Gurbaksh Chahal

From Wikipedia, the free encyclopedia
Jump to navigation Jump to search
Gurbaksh Singh Chahal
Gurbaksh Chahal.jpg
Chahal in 2019
Born (1982-07-17) July 17, 1982 (age 40)
NationalityAmerican
OccupationEntrepreneur
Years active1998–present
Known forFounder of ClickAgents, BlueLithium, RadiumOne, Gravity4, Taara Labs, RedLotus, and VendorCloud
Political partyDemocratic Party[1]
PartnerRubina Bajwa
Parents
  • Avtar Singh (father)
  • Arjinder Chahal (mother)
WebsiteGurbakshChahal.com

Gurbaksh Singh Chahal (born July 17, 1982) is an Indian-American internet entrepreneur who is the founder of several internet advertising companies.

Chahal founded his first advertising network at an age of 16 and two years later, became a millionaire after selling it to ValueClick at nearly $40 million.[2] In 2004, he co-founded BlueLithium, which went on to become the fifth largest ad-network in United States, before being sold to Yahoo in a $300 million deal.[3][2] Chahal has since founded other internet-based companies including RadiumOne[4] and Gravity4. He is currently the CEO of VendorCloud and RedLotus.

In April 2011, Men's Health reported his net worth to be $150 million.[5] In 2010, Bloomberg Businessweek named him among the 15 best young entrepreneurs of the year.[6] In 2012, Chahal was enlisted among the 25 richest entrepreneurs under the age of 30 by Complex magazine. In 2013, he was named as one of the entrepreneurs of the year by Ernst and Young.[7]

In 2013, Chahal was convicted of domestic violence and battery and was sentenced to probation. In court he pled not guilty. He was terminated from his role as CEO of RadiumOne by the board of directors. In 2016, after he was charged with domestic violence against a second woman, his probation was revoked. He resigned as CEO of Gravity4 and served six months in jail.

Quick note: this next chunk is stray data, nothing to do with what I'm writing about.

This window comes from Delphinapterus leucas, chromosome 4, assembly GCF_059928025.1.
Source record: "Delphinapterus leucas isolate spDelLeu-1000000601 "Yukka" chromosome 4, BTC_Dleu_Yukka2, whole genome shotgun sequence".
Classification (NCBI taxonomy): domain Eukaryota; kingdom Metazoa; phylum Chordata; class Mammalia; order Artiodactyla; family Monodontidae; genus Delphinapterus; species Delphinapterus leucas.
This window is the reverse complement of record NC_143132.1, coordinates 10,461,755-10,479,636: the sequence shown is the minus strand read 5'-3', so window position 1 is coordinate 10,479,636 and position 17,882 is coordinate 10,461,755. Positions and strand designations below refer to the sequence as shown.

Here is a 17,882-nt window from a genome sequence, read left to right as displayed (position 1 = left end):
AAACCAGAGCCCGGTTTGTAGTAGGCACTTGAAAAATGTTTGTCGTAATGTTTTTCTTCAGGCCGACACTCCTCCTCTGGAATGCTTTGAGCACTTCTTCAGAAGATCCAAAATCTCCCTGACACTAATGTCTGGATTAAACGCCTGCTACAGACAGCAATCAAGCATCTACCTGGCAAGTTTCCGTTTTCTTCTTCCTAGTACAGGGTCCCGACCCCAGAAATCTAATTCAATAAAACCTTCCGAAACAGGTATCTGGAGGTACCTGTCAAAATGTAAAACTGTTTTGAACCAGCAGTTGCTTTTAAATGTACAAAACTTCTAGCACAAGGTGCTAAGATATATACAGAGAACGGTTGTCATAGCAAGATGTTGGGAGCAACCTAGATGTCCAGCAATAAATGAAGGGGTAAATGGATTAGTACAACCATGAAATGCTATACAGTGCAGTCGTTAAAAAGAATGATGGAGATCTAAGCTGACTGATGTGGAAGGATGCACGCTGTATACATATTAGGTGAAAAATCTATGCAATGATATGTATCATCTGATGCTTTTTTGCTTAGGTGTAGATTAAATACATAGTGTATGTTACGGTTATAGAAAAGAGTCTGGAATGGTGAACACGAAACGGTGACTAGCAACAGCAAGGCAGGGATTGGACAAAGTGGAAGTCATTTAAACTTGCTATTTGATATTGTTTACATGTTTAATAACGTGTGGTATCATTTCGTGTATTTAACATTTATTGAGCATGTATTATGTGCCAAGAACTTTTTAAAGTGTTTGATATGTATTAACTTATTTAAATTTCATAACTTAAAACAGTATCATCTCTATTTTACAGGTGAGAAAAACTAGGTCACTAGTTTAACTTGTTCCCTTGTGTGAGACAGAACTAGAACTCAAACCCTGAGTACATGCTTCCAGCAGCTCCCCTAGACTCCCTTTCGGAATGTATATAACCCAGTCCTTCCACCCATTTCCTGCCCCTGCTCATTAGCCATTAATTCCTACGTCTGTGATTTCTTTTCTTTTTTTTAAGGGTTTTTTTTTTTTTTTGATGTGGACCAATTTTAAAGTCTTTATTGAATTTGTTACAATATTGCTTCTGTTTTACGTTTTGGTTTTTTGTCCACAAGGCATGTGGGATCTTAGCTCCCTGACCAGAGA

Early life

Chahal was born on July 17, 1982, in Tarn Taran Sahib, a city near Amritsar in India's Punjab state, in a Sikh family. He was the youngest of four children.[8][2] His father, Avtar Singh, was a police officer and mother, Arjinder Chahal, was a nurse in Tarn Taran Sahib. In 1985, during the aftermath of the Khalistani insurgency, Chahal's parents emigrated to the United States, his father having won a green card lottery.[9] Chahal was raised by his grandmother for a short time. He emigrated the following year, at age four. The family lived in a one-bedroom apartment in San Jose, California.[10] His father took a job with the Postal Service and his mother worked as an nurse's assistant.[9] He has two elder sisters — Nirmal and Kamal, and an elder brother Taj Chahal; the latter two had worked with Chahal in his ventures.[11] His family were devout followers of Sikhism and Chahal and his brother used to wear a turban, a type of headwear based on cloth winding.[12][9] He has said that he was the subject of intense racial bullying from the age of 5 in the local elementary school. At the age of 10, he was forced to remove his turban, at knife-point.[13][14]

Chahal was an average student during schooling, earning B and C grades in his studies. To support his family, he bought second hand printers from the local market for $50 and resold printers on eBay for $200 at the age of 15.[15] Chahal bought the Dell.net and HP.net domain names in 1997 and sent a letter to the companies offering to sell the names back to them for ten thousand dollars. He started receiving cease-and-desist letters and had to give the domains back. All of his family members had to work double shifts after his father incurred losses in stock market trading.[12]